Reseller and managed services provider Softcat has been flying for a number of years.

In 2019, the company continued to deliver strong financial performance, achieving gross profit growth of 21% in what was its 14th consecutive year of organic revenue and profit growth. It is perhaps understandable then that Graeme Watt, the CEO of the company, has not been fazed by the prospect of Brexit, nor the impact of Covid-19 on the business.

Indeed, the company said in a trading statement for the three months to the end of April 2020 that it had traded satisfactorily during the period and delivered growth in revenue, gross profit and operating profit.

It is for this reason that Watt wants to push forward with the same strategy the company had before the pandemic – which has been based on growth.

Over the last few years the company has invested in new offices in Ireland and Birmingham, and in its ability to service its UK and Ireland customers with their needs outside of UK and Ireland. In addition, the company has increased its focus on the public sector, developing an incremental presence on things like defence, and it has also invested in its cybersecurity portfolio.

“All of that has meant investment in people, meaning we are continuing to invest in our graduate and apprenticeship programmes, and we have been recruiting skills to support the technology and support services,” Watt tells NS Tech.

The Covid-19 came along, meaning the company had to switch its attention to more short-term thinking.

“We had to figure out how we operate the business when 100% of the workforce was remote,” explains Watt. “Those remote capabilities were part of a business continuity plan. We had confidence in that plan, but we would never have envisaged that so many people would be working from home at such short notice.”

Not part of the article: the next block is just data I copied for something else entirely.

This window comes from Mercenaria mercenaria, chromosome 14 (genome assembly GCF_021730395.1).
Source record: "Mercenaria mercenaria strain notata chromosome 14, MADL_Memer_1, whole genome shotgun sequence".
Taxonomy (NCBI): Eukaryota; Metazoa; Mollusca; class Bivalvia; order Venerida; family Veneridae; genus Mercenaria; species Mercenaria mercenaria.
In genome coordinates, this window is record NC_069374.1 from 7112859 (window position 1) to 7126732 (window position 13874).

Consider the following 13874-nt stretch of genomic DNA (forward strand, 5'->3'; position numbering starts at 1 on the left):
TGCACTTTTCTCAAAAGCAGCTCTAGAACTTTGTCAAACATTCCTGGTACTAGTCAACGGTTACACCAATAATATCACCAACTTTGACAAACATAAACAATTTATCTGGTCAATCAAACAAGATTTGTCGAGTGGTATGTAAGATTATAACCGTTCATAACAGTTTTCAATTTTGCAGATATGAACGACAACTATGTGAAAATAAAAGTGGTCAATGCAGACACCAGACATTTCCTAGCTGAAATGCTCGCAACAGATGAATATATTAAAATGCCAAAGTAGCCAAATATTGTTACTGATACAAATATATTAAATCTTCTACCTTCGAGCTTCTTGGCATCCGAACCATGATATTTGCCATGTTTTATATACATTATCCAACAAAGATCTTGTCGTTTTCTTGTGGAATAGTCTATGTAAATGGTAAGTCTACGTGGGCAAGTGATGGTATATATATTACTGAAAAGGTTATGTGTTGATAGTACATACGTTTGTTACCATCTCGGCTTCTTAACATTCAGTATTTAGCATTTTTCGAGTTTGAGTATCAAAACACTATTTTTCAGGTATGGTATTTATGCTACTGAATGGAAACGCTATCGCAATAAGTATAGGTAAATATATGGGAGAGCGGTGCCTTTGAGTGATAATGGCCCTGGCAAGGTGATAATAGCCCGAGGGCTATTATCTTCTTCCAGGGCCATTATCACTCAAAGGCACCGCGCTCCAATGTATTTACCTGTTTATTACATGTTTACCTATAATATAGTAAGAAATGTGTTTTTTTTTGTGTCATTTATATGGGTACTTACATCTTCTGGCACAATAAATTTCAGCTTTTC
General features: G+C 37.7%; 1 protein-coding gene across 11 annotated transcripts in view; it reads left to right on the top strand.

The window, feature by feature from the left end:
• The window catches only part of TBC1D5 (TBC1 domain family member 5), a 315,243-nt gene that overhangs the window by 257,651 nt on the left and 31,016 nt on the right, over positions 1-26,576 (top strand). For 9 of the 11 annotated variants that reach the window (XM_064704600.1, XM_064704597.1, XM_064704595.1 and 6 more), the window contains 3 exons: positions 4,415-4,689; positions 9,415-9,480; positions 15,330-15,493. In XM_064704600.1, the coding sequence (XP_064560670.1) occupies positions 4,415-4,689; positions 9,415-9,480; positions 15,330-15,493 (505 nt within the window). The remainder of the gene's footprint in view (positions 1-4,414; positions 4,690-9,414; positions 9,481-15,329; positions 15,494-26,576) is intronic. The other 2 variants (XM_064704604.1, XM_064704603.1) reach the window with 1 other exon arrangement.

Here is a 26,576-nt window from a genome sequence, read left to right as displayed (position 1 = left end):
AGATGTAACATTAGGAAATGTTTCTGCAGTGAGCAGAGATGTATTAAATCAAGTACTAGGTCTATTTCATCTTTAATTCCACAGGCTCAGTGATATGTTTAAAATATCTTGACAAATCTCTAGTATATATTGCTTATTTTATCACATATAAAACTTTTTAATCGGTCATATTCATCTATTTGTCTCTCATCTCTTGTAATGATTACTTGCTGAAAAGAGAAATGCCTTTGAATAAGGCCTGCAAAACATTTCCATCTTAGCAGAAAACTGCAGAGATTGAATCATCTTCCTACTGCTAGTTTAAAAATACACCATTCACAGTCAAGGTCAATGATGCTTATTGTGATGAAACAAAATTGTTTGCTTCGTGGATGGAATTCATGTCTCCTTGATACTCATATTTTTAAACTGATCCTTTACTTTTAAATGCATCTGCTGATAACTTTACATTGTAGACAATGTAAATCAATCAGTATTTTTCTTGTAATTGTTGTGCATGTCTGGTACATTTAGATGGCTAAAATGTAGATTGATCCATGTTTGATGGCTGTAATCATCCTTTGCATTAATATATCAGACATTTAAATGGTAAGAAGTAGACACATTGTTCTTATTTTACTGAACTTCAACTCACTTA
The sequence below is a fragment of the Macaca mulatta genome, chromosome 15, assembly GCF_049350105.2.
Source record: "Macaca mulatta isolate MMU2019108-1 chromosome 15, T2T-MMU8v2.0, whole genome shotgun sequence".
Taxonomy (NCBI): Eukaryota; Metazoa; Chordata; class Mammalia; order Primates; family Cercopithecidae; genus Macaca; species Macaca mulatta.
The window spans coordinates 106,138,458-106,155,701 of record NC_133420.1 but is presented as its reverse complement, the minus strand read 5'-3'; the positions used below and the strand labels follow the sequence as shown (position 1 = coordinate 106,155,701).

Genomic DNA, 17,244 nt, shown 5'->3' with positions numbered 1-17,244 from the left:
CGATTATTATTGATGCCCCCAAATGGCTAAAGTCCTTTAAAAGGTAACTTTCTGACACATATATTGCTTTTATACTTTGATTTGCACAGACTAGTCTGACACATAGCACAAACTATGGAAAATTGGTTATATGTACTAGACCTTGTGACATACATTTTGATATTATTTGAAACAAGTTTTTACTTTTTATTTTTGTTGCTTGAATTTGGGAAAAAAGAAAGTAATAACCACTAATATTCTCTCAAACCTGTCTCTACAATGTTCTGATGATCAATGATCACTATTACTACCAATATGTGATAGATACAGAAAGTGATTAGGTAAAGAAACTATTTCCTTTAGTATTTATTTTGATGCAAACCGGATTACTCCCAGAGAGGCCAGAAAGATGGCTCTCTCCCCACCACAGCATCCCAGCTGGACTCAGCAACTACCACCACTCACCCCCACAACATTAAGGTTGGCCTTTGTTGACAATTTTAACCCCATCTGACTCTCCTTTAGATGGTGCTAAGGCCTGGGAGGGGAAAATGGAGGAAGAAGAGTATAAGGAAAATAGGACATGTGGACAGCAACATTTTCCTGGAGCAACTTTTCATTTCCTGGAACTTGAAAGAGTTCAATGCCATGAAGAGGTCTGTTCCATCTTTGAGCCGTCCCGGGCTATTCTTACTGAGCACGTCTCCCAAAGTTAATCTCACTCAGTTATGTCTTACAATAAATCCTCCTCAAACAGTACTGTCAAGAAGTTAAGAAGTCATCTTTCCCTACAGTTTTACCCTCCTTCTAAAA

Softcat moved very swiftly to remote working for all of its staff. In addition, it worked hard to ensure that in the event of cash flow being tied up – if customers were not able to pay up in time as usual – there were contingencies in place for the worst case scenarios, ensuring there were robust cash reserves.

Then the company quickly moved its focus to customers.

“We found that customers were mostly still spending, but some customers chose not to or couldn’t because of the particular industries or circumstances they were in,” says Watt. “We noticed less orders coming in, but the orders that were coming through were of a higher value – so there has been some compensatory effect there, which shows you that some of the big projects and technology commitments that customers have are still continuing.”

Surprisingly, he says the corporate space has been more of a challenge than the public sector.

“The public sector’s spending has been quite significant, because the government had intended to spend prior to Covid-19 anyway, but there has been a big increase since Covid-19 with remote working, telemedicine in the NHS, and other remote capabilities in education,” says Watt.

While the company is still recruiting, it has slowed down the number of recruits for the time being. There has also been a reduction in attrition as employees are not looking to move on during such an uncertain period. Watt emphasises that the company did not furlough or make any of its employees redundant throughout this time.

In addition, Watt has been conscious of providing his staff with an environment where they can work effectively at home – meaning there is flexibility if they have to look after their children or have other priorities. While some employees may have more time at the moment, Softcat has been keen to work on areas such as personal development training, and on its vendor presentations.

Challenges with Covid-19

Adapting to Covid-19 has brought about a number of challenges for the company. Watt says adapting to remote working, onboarding new staff and managing teams have all been a challenge. Cold calling customers has also been a challenge for the company’s employees.

“Some of the relationships we already had with customers have probably deepened, and those bonds have been forged in an even stronger fashion through remote working… but we found that cold calling has been more challenging,” he says. “It is not so easy to find the right person in the organisation that we are used to dealing with, and people are less receptive to some of our cold calling.”

That hasn’t deterred the company’s sales teams from persevering.

Watt believes that the pandemic will have a short-term impact, but is confident that Softcat will be able to bounce back, particularly as Covid-19 has shone a light on the importance of technology.